MOUNT PLEASANT — It wasn’t hard for Charlie Tennessen to think of stories to write about his three donkeys.Over the last few years of watching his donkeys work on his small Mount Pleasant farm, the stories have written themselves, Tennessen said.All he had to do was get the stories down on paper and find an artist to help illustrate.
RACINE — While the men are away, the women will … shop.At least that was part of the family tradition for many out attending area craft shows on Saturday — the same day that Wisconsin’s deer hunting season began.For Jean Mantey, 84, shopping on opening day weekend has been a tradition for more than 40 years. She started the tradition when her daughter Sharon Mantey was 12. Sharon, a third-grade teacher at Julian Thomas Elementary School, is now 54.
We’d never turn down a gift, but there are certain things that take a present from “How nice of you” to “Everyone in my life needs one of these too.” A great gift doesn’t add to the clutter we already accumulate on the daily. It’s actually useful. In fact, it might be—wait for it— multi functional. On top of that, the best presents are beautiful, but in an unexpected way. An unusual pairing of materials or a funky shape we’ve never seen before are what our dreams are made of.
Muck Rack makes it simple to find people, tweets, or articles that mention any name, keyword, company, hashtag etc. We've compiled this guide to help you make the most of your search.
Selecting a term
Start searching tweets, articles from media outlets, articles mentioned in tweets, journalists'
names, titles and bios with some suggested searches:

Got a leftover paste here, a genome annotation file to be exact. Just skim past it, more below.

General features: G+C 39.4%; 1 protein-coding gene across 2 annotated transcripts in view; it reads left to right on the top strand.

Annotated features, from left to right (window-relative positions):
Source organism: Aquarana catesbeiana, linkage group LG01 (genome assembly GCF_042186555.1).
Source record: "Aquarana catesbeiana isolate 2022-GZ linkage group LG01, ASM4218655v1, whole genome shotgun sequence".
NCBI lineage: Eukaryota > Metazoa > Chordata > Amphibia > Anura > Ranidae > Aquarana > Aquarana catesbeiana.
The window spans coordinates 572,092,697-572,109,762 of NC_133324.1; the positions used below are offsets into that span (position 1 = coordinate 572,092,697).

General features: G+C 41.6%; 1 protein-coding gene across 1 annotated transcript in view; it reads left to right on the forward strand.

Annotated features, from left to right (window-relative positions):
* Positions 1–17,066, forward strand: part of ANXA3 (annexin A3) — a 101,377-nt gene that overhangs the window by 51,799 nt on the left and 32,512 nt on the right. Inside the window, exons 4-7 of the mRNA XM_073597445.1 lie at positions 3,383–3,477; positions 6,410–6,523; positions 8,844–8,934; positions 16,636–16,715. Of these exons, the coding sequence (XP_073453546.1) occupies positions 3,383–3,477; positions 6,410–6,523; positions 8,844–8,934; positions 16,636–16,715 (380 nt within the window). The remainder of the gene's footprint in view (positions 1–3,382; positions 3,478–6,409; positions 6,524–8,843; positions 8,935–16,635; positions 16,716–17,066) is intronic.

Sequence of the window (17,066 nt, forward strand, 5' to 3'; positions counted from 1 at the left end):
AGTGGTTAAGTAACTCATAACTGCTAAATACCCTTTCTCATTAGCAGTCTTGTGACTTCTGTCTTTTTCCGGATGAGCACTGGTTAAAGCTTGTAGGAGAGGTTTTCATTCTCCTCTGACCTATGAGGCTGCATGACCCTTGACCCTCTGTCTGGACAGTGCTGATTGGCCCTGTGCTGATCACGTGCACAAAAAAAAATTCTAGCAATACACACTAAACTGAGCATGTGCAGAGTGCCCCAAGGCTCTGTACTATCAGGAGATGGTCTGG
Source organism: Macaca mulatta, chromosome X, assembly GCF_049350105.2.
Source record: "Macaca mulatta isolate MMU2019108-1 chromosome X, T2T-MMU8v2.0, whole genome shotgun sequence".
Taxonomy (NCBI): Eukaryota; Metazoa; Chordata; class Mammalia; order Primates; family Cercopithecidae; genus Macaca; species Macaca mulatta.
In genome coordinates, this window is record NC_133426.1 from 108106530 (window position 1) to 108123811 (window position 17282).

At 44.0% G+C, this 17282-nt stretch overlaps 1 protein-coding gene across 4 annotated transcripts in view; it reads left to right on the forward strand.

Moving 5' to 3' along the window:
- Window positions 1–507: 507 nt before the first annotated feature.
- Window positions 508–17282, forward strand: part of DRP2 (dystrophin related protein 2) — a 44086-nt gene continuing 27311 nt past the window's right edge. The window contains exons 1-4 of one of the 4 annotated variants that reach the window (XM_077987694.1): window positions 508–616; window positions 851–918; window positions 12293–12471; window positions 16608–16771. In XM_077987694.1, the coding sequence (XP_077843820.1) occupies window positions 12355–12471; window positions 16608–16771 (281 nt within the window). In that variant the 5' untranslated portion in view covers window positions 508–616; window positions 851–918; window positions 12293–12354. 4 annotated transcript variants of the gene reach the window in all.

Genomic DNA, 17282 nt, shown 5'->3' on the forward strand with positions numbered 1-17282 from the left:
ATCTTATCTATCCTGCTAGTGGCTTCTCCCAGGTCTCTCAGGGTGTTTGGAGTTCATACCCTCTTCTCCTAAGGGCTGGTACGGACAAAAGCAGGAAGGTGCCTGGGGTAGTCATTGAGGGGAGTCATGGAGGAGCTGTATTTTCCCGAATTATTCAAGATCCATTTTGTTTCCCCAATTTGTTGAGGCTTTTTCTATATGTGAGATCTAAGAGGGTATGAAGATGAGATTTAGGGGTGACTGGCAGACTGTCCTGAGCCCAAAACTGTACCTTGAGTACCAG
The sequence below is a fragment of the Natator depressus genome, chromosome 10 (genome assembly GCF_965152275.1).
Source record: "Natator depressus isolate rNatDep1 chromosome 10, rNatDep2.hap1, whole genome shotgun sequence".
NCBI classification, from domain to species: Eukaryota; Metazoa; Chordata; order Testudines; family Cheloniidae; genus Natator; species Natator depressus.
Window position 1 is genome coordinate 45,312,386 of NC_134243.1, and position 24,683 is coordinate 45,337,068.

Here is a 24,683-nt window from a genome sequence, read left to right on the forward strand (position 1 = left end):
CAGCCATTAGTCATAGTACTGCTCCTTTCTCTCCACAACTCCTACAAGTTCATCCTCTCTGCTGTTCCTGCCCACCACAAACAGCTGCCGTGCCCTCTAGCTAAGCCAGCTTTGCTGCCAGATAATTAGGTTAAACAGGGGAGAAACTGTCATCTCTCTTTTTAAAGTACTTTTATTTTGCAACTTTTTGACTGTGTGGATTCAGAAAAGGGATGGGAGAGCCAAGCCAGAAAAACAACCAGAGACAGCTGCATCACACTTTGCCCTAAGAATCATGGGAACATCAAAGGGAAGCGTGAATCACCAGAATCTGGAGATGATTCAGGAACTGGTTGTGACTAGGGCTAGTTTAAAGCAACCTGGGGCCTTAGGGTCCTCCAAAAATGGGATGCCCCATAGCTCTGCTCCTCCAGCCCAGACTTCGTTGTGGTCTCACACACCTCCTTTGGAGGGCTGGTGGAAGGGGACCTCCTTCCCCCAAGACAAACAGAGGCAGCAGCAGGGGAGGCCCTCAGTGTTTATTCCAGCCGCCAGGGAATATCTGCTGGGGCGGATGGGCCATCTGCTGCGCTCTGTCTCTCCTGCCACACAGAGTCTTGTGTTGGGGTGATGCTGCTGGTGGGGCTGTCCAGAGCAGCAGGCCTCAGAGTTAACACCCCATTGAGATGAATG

Companies or Topics (e.g. iPhone, Microsoft)
Phrases (e.g. "cloud computing") — use quotes to keep the terms together
Twitter handles (e.g. @username) — returns those who have mentioned or replied to
Names (e.g. "David Pogue")
Hashtags (e.g. #sxsw, #london2012)
Bio details (e.g. vegan, Olympics, father)
Muck Rack's Advanced Search allows for many boolean operators.
Find results that mention multiple specified terms, use AND or
+. For example, ensure each result contains both Elon Musk and Mark Zuckerberg by
searching Musk AND Zuckerberg or Musk + Zuckerberg.
Use the operators OR or , to broaden your search when you'd like either of
multiple terms to appear in results. (This is the default behavior of our search when no operators
are used). For example, results will contain either cake or cookie by searching cake OR cookie or cake,cookie
Use NOT or - to subtract results from your search. For
example, searching Disney will yield results about the Walt Disney Company as well as Walt Disney
World Resort. To exclude mentions of Disney World, search for Disney -World or Disney
When using one of these operators with a phrase, enclose it in quotation marks. For example, you can
find results about smartphones excluding Apple's iPhone 4S by searching smartphone -"iPhone
Exact case matching or punctuation
If you're searching for a brand name or keyword that relies on specific punctuation marks or capitalization, you can
find results that match your exact query by adding matchcase: before the keyword you're searching for, like matchcase:E*TRADE .
Use parentheses to separate multiple
boolean phrases. For example, to find journalists talking about having fun in Disney World or
Disneyland, search for ("disney world" OR disneyland) AND fun.
An asterisk can be used to search for any variation of a root word truncated by the asterisk. For example, searching for admin* will return results for administrator, administration, administer, administered, etc.
A near operator is an AND operator where you can control the distance between the words. You can vary the distance the near operation uses by adding a forward slash and number (between 0-99) such as strawberries NEAR/10 "whipped cream", which means the strawberries must exist within 10 words of "whipped cream".